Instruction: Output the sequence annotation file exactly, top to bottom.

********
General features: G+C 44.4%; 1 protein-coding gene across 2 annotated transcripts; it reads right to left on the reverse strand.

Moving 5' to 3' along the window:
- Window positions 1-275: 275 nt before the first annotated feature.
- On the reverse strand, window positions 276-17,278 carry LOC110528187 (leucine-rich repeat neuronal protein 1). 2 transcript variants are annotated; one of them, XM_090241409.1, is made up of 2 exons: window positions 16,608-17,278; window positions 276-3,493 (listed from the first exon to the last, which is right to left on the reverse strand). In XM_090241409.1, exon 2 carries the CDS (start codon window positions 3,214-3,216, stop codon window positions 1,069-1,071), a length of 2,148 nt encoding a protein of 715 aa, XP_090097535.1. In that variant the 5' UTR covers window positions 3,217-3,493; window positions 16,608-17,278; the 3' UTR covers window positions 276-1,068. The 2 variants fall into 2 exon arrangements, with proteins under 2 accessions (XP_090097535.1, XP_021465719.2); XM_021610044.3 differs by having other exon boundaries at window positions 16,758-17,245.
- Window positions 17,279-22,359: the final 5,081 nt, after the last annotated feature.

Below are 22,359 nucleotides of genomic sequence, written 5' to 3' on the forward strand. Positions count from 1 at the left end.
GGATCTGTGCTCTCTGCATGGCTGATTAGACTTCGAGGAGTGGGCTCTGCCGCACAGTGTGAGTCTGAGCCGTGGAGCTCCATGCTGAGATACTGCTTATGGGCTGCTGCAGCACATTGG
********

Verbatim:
General features: G+C 44.4%; 1 protein-coding gene across 2 annotated transcripts; it reads right to left on the reverse strand.

Moving 5' to 3' along the window:
- Window positions 1-275: 275 nt before the first annotated feature.
- On the reverse strand, window positions 276-17,278 carry LOC110528187 (leucine-rich repeat neuronal protein 1). 2 transcript variants are annotated; one of them, XM_090241409.1, is made up of 2 exons: window positions 16,608-17,278; window positions 276-3,493 (listed from the first exon to the last, which is right to left on the reverse strand). In XM_090241409.1, exon 2 carries the CDS (start codon window positions 3,214-3,216, stop codon window positions 1,069-1,071), a length of 2,148 nt encoding a protein of 715 aa, XP_090097535.1. In that variant the 5' UTR covers window positions 3,217-3,493; window positions 16,608-17,278; the 3' UTR covers window positions 276-1,068. The 2 variants fall into 2 exon arrangements, with proteins under 2 accessions (XP_090097535.1, XP_021465719.2); XM_021610044.3 differs by having other exon boundaries at window positions 16,758-17,245.
- Window positions 17,279-22,359: the final 5,081 nt, after the last annotated feature.

Below are 22,359 nucleotides of genomic sequence, written 5' to 3' on the forward strand. Positions count from 1 at the left end.
GGATCTGTGCTCTCTGCATGGCTGATTAGACTTCGAGGAGTGGGCTCTGCCGCACAGTGTGAGTCTGAGCCGTGGAGCTCCATGCTGAGATACTGCTTATGGGCTGCTGCAGCACATTGG